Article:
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as seen on phillyBurbs.com

Eagles redux
The bird-baiting and arm-chair quarterbacking is about to commence. It's as much a tradition around here as jumping on the bandwagon when a pro sports team is on a roll.

It's 6 a.m. Sunday. Can't sleep. Too excited. But by the time you read this, the Super Bowl die will be cast.

The Eagles will have either fought their way to the big show or seen their hopes dashed yet again - this time in front of the home crowd.

If the former is true, Eagles fever - from TV hype to dress up days in our schools - is about to rise to dangerous levels before next Sunday's game.

If the latter is true, the bird-baiting and arm-chair quarterbacking is about to commence. It's as much a tradition around here as jumping on the bandwagon when a pro sports team is on a roll.

Think I'm kidding, huh?

Remember the ballyhoo two years ago when a broken, bruised and battered Allen Iverson almost single-handedly carried the Sixers to the NBA championship series? Team flags flew on seemingly every car in the Delaware Valley until the 76ers were demolished by Shaq, Coby and the Lakers.

Where are those flags and fair-weather fans now?  Heck, where were they when AI held his expletive-laced press conference last summer?

And before the Birds bandwagon either derails or picks up speed on its way to San Diego, let's thank Andy Reid, Donovan McNabb, A.J. Feeley, Duce and the other Eagles for the most entertaining season since Dick Vermeil and a battered Ron "Jaws" Jaworski lifted the team to the Super Bowl in 1980.

You really soared this season.


The Birds may start playing next year at Lincoln Financial Field, but it will never be the same for me. I think I finally know what my parent's generation must have felt when Connie Mack stadium/Shibe park was torn down.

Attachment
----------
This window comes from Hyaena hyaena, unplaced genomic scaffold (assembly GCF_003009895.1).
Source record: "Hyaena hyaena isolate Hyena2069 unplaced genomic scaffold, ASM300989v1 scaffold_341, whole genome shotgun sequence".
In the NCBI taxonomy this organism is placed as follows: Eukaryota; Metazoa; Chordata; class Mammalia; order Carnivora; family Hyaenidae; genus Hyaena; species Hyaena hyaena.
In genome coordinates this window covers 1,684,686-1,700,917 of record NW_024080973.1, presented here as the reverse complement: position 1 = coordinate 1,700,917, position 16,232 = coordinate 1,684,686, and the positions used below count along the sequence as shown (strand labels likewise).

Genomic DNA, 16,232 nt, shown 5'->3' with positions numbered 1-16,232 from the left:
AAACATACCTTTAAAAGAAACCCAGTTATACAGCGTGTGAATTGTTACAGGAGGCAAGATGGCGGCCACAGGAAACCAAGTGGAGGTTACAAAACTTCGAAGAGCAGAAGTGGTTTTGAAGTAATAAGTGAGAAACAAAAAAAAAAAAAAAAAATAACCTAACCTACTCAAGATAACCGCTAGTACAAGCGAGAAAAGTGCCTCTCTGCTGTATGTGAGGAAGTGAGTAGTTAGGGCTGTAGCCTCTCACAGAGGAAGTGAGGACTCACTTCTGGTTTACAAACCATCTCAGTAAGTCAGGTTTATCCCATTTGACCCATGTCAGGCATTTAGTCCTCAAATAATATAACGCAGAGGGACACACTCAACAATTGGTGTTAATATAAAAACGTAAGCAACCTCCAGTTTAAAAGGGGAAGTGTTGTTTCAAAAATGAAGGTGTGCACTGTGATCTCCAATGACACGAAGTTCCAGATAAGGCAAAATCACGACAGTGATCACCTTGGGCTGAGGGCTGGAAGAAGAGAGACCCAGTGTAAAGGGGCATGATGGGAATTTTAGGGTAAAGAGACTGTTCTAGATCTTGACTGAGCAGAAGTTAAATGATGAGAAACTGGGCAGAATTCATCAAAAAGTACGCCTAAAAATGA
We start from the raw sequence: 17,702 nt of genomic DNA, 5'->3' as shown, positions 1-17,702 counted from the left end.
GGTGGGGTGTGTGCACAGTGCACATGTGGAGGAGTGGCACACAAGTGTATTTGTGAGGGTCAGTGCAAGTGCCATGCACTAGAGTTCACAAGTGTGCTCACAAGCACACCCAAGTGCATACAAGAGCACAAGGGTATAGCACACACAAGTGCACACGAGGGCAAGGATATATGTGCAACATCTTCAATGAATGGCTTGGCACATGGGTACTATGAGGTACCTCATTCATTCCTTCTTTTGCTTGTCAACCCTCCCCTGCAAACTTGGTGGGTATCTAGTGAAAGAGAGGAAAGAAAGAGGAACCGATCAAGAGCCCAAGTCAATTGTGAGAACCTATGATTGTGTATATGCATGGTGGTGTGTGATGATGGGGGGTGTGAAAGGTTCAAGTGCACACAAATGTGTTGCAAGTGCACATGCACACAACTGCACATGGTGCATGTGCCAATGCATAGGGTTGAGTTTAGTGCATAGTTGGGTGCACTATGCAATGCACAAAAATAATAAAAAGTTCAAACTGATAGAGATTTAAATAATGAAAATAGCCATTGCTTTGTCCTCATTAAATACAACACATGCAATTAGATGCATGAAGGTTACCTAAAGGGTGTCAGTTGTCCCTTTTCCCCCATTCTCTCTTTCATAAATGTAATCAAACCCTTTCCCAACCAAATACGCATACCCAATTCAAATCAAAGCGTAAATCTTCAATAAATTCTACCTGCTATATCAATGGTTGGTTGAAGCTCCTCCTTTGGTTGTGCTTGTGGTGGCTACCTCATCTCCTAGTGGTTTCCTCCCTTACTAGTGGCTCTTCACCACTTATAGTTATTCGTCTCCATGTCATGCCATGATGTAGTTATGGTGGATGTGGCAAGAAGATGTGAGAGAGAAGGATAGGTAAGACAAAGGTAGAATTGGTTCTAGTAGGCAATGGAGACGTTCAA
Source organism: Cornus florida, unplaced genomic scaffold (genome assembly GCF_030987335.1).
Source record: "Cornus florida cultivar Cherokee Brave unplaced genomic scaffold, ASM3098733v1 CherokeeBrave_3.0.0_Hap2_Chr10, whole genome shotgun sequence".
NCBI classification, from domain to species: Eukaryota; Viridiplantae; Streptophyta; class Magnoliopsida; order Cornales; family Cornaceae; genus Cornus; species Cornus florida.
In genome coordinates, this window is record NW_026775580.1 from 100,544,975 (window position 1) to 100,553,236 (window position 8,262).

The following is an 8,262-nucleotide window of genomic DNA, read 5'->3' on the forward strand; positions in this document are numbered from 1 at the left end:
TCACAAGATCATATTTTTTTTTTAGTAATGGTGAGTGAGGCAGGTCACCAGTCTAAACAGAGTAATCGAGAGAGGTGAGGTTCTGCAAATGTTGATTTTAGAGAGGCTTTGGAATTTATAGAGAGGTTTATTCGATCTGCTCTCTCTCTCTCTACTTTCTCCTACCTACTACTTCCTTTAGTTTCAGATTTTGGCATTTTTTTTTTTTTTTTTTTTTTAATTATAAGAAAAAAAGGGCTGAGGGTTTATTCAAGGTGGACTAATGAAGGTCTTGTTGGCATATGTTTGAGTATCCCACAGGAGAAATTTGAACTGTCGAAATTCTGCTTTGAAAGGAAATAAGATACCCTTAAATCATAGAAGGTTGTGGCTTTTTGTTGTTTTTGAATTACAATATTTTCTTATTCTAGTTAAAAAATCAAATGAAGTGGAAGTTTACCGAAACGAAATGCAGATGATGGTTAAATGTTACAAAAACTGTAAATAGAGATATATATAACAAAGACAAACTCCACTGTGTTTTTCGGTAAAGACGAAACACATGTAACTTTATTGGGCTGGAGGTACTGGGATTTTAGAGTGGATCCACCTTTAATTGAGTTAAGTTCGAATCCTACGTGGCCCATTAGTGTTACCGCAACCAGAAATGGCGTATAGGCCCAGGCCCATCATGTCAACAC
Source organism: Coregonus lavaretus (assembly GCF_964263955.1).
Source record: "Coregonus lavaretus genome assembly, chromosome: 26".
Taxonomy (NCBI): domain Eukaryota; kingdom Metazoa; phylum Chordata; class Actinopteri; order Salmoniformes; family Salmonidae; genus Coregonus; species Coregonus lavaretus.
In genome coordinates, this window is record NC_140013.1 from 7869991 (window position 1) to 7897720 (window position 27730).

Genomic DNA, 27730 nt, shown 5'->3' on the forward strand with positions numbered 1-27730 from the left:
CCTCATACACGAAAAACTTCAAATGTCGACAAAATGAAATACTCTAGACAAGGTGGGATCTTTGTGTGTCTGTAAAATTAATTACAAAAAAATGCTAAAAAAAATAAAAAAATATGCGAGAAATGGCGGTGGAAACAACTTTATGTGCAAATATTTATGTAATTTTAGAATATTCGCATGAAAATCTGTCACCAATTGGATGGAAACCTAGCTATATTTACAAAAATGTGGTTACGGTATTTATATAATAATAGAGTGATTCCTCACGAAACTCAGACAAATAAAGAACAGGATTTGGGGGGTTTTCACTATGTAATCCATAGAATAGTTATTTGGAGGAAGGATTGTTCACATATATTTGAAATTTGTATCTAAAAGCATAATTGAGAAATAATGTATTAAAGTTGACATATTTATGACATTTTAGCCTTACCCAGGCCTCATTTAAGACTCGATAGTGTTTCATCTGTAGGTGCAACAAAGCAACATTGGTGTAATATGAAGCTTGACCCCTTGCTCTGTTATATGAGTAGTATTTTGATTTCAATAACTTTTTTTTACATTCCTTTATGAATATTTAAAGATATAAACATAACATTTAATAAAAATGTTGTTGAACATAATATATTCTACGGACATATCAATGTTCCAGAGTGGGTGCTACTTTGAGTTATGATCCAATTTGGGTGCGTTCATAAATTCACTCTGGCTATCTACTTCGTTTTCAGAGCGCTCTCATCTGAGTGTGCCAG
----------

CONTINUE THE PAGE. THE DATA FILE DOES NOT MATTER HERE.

First off, the name sucks.

Veterans Stadium - da Vet in Philly lingo - at least pays homage to the people from our area who fought for this country.

Lincoln Financial only pays homage to the highest bidder.

The life insurance and annuities company was founded in Ft. Wayne, Indiana in 1905 by a group of "bankers, attorneys, wholesalers, hoteliers, manufacturers, physicians and brokers." Although Lincoln's headquarters is now in Philly, I bet neither its founders nor their descendants ever sat in the 700 level at any game.

In exchange for $139.6 million over the next 20 years - through annual payments averaging approximately $6.75 million - they get their company's name on our new $512 million field.

Do the math and that's 27 percent. Eagles owner Jeffrey Lurie put up $355 million - or nearly 70 percent. The rest - about $17.4 million - comes from taxpayers.

Lurie, aware of the image-problem, said in June that fans in the 700-level will be excluded from the season-ticket licensing program.

"Not only that, what we did -- we invested so much money in what used to be called the 700 level. There's going to be a lot of covered seating up there, the viewing angle is terrific the nearness to the field is phenomenal. This is far from the 700 level. These will be the same people in much better seats and actually protected from the environment in many cases," he is quoted on the Eagles Web site as saying.

Money and name aside, I doubt any stadium with real, lush green grass will ever create as much of a home-field advantage as our existing concrete coliseum. Meanwhile, the players better look out if they get injured on the new field.

According to the AP, the Washington Redskins had a bill introduced last week that would exclude their team from paying workman's compensation. Wonder how soon til Lurie and the other owners follow suit?

Maybe Lincoln Financial can sell the players insurance.

Jan. 20, 2003